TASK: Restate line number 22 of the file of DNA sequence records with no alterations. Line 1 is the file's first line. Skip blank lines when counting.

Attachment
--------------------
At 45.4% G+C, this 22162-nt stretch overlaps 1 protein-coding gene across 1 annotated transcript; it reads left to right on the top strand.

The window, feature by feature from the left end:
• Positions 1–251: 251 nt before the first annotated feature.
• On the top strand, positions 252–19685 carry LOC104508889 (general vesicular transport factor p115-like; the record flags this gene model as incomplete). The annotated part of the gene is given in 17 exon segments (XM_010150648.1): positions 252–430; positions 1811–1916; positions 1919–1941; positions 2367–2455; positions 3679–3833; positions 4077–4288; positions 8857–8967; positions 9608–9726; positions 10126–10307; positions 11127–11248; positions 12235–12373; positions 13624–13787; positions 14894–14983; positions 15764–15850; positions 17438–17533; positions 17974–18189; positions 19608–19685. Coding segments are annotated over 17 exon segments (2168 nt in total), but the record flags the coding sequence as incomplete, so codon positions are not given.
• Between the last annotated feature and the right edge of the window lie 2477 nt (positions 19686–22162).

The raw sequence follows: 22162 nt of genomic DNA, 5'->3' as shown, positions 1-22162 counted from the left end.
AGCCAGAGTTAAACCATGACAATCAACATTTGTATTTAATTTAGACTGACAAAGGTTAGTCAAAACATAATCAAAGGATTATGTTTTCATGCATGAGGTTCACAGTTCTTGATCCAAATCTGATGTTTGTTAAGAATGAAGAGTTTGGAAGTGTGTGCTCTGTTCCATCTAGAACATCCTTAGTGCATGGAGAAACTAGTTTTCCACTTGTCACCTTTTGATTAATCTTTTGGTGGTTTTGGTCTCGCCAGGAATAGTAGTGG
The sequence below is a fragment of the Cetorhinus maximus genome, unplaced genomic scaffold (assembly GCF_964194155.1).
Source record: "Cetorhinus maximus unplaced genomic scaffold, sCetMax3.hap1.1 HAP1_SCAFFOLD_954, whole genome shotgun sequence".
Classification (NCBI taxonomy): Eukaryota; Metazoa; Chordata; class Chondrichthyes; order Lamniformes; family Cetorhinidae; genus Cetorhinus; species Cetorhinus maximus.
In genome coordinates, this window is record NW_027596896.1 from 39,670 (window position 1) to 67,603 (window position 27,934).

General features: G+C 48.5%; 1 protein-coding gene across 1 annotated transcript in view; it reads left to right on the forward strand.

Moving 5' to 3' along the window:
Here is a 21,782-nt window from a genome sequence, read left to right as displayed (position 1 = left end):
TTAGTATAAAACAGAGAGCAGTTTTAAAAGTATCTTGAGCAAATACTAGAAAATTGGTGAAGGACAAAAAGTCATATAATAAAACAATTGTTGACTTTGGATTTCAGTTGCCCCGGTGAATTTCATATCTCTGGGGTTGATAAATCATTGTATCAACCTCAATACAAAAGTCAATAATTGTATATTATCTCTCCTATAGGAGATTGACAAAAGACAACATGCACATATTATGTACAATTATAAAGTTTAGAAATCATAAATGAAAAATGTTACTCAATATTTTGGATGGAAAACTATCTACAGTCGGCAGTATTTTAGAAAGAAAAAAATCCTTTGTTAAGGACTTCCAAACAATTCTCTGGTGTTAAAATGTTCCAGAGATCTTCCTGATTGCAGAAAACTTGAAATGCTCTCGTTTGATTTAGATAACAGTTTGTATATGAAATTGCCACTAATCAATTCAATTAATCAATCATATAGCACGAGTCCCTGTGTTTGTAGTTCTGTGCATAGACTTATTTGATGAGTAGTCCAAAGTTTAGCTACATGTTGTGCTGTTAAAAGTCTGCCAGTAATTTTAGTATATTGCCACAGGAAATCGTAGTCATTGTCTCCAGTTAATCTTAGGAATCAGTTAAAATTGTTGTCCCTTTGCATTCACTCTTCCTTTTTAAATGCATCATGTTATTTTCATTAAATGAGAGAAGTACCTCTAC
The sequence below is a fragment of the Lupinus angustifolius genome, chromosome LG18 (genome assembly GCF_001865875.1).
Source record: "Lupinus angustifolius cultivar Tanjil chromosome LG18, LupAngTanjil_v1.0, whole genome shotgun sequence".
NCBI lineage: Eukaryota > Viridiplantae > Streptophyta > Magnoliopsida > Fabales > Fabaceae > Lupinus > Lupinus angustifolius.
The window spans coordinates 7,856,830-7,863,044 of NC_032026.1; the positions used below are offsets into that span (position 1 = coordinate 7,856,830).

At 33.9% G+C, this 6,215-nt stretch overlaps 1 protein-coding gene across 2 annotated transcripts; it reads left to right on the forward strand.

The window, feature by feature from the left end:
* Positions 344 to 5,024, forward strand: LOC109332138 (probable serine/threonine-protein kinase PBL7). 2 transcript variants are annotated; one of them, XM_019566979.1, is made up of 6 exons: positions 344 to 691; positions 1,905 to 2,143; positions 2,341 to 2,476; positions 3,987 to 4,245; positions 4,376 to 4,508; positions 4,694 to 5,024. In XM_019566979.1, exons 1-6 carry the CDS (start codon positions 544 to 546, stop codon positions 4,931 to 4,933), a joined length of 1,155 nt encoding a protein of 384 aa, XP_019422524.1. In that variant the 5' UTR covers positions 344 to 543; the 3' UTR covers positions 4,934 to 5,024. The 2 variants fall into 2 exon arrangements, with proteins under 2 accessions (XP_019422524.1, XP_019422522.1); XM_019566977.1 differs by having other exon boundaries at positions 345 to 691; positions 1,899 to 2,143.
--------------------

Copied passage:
* Positions 344 to 5,024, forward strand: LOC109332138 (probable serine/threonine-protein kinase PBL7). 2 transcript variants are annotated; one of them, XM_019566979.1, is made up of 6 exons: positions 344 to 691; positions 1,905 to 2,143; positions 2,341 to 2,476; positions 3,987 to 4,245; positions 4,376 to 4,508; positions 4,694 to 5,024. In XM_019566979.1, exons 1-6 carry the CDS (start codon positions 544 to 546, stop codon positions 4,931 to 4,933), a joined length of 1,155 nt encoding a protein of 384 aa, XP_019422524.1. In that variant the 5' UTR covers positions 344 to 543; the 3' UTR covers positions 4,934 to 5,024. The 2 variants fall into 2 exon arrangements, with proteins under 2 accessions (XP_019422524.1, XP_019422522.1); XM_019566977.1 differs by having other exon boundaries at positions 345 to 691; positions 1,899 to 2,143.